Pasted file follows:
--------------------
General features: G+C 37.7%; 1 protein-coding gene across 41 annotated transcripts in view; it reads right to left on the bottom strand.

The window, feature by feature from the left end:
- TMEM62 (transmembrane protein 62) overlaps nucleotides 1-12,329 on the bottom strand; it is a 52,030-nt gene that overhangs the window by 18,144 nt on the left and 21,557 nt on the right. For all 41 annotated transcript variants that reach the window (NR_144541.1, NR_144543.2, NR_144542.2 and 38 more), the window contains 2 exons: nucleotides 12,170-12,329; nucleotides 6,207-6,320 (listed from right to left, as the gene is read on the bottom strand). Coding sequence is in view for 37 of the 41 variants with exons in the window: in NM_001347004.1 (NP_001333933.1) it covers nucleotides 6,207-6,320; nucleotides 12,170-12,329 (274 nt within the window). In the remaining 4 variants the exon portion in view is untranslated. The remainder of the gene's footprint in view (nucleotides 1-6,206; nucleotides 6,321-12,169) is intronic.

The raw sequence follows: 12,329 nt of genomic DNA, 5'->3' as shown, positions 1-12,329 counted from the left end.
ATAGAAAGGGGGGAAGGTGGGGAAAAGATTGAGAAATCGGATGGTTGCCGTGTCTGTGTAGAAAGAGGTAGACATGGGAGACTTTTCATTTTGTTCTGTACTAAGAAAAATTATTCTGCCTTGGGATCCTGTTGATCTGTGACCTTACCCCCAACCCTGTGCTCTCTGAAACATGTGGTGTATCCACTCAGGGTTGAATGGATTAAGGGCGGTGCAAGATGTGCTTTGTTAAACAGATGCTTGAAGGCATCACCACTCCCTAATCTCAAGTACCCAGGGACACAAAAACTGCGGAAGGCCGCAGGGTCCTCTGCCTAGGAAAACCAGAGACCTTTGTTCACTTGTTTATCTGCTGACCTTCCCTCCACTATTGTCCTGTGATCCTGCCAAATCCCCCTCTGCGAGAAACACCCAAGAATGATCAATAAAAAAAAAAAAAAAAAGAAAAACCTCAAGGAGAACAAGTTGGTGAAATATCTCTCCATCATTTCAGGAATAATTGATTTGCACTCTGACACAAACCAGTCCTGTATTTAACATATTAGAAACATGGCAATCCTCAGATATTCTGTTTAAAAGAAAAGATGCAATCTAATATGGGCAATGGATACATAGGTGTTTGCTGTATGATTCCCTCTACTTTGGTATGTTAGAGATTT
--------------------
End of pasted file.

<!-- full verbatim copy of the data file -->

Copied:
General features: G+C 37.7%; 1 protein-coding gene across 41 annotated transcripts in view; it reads right to left on the bottom strand.

The window, feature by feature from the left end:
- TMEM62 (transmembrane protein 62) overlaps nucleotides 1-12,329 on the bottom strand; it is a 52,030-nt gene that overhangs the window by 18,144 nt on the left and 21,557 nt on the right. For all 41 annotated transcript variants that reach the window (NR_144541.1, NR_144543.2, NR_144542.2 and 38 more), the window contains 2 exons: nucleotides 12,170-12,329; nucleotides 6,207-6,320 (listed from right to left, as the gene is read on the bottom strand). Coding sequence is in view for 37 of the 41 variants with exons in the window: in NM_001347004.1 (NP_001333933.1) it covers nucleotides 6,207-6,320; nucleotides 12,170-12,329 (274 nt within the window). In the remaining 4 variants the exon portion in view is untranslated. The remainder of the gene's footprint in view (nucleotides 1-6,206; nucleotides 6,321-12,169) is intronic.

The raw sequence follows: 12,329 nt of genomic DNA, 5'->3' as shown, positions 1-12,329 counted from the left end.
ATAGAAAGGGGGGAAGGTGGGGAAAAGATTGAGAAATCGGATGGTTGCCGTGTCTGTGTAGAAAGAGGTAGACATGGGAGACTTTTCATTTTGTTCTGTACTAAGAAAAATTATTCTGCCTTGGGATCCTGTTGATCTGTGACCTTACCCCCAACCCTGTGCTCTCTGAAACATGTGGTGTATCCACTCAGGGTTGAATGGATTAAGGGCGGTGCAAGATGTGCTTTGTTAAACAGATGCTTGAAGGCATCACCACTCCCTAATCTCAAGTACCCAGGGACACAAAAACTGCGGAAGGCCGCAGGGTCCTCTGCCTAGGAAAACCAGAGACCTTTGTTCACTTGTTTATCTGCTGACCTTCCCTCCACTATTGTCCTGTGATCCTGCCAAATCCCCCTCTGCGAGAAACACCCAAGAATGATCAATAAAAAAAAAAAAAAAAAGAAAAACCTCAAGGAGAACAAGTTGGTGAAATATCTCTCCATCATTTCAGGAATAATTGATTTGCACTCTGACACAAACCAGTCCTGTATTTAACATATTAGAAACATGGCAATCCTCAGATATTCTGTTTAAAAGAAAAGATGCAATCTAATATGGGCAATGGATACATAGGTGTTTGCTGTATGATTCCCTCTACTTTGGTATGTTAGAGATTT